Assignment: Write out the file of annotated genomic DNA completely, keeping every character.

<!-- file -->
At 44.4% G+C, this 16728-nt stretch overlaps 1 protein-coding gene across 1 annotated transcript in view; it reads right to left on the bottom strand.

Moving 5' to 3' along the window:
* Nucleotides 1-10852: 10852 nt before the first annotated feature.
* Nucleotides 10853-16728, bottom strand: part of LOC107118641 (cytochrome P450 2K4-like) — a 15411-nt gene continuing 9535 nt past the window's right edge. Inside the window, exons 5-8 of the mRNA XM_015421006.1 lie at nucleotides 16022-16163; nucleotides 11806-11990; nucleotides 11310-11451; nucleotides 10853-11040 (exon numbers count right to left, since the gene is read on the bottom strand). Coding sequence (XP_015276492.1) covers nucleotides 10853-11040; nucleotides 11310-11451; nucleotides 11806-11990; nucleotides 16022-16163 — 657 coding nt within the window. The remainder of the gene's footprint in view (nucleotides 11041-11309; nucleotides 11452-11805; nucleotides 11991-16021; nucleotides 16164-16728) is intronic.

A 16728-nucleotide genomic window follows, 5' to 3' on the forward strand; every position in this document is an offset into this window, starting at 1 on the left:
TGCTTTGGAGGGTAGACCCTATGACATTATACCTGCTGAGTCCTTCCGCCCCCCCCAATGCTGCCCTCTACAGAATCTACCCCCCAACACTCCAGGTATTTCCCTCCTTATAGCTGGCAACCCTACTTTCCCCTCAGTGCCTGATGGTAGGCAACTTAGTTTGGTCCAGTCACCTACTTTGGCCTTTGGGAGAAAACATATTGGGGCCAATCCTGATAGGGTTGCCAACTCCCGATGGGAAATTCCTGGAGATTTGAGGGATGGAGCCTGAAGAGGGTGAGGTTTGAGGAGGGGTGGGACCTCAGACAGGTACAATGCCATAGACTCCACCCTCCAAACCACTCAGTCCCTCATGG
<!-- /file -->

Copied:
At 44.4% G+C, this 16728-nt stretch overlaps 1 protein-coding gene across 1 annotated transcript in view; it reads right to left on the bottom strand.

Moving 5' to 3' along the window:
* Nucleotides 1-10852: 10852 nt before the first annotated feature.
* Nucleotides 10853-16728, bottom strand: part of LOC107118641 (cytochrome P450 2K4-like) — a 15411-nt gene continuing 9535 nt past the window's right edge. Inside the window, exons 5-8 of the mRNA XM_015421006.1 lie at nucleotides 16022-16163; nucleotides 11806-11990; nucleotides 11310-11451; nucleotides 10853-11040 (exon numbers count right to left, since the gene is read on the bottom strand). Coding sequence (XP_015276492.1) covers nucleotides 10853-11040; nucleotides 11310-11451; nucleotides 11806-11990; nucleotides 16022-16163 — 657 coding nt within the window. The remainder of the gene's footprint in view (nucleotides 11041-11309; nucleotides 11452-11805; nucleotides 11991-16021; nucleotides 16164-16728) is intronic.

A 16728-nucleotide genomic window follows, 5' to 3' on the forward strand; every position in this document is an offset into this window, starting at 1 on the left:
TGCTTTGGAGGGTAGACCCTATGACATTATACCTGCTGAGTCCTTCCGCCCCCCCCAATGCTGCCCTCTACAGAATCTACCCCCCAACACTCCAGGTATTTCCCTCCTTATAGCTGGCAACCCTACTTTCCCCTCAGTGCCTGATGGTAGGCAACTTAGTTTGGTCCAGTCACCTACTTTGGCCTTTGGGAGAAAACATATTGGGGCCAATCCTGATAGGGTTGCCAACTCCCGATGGGAAATTCCTGGAGATTTGAGGGATGGAGCCTGAAGAGGGTGAGGTTTGAGGAGGGGTGGGACCTCAGACAGGTACAATGCCATAGACTCCACCCTCCAAACCACTCAGTCCCTCATGG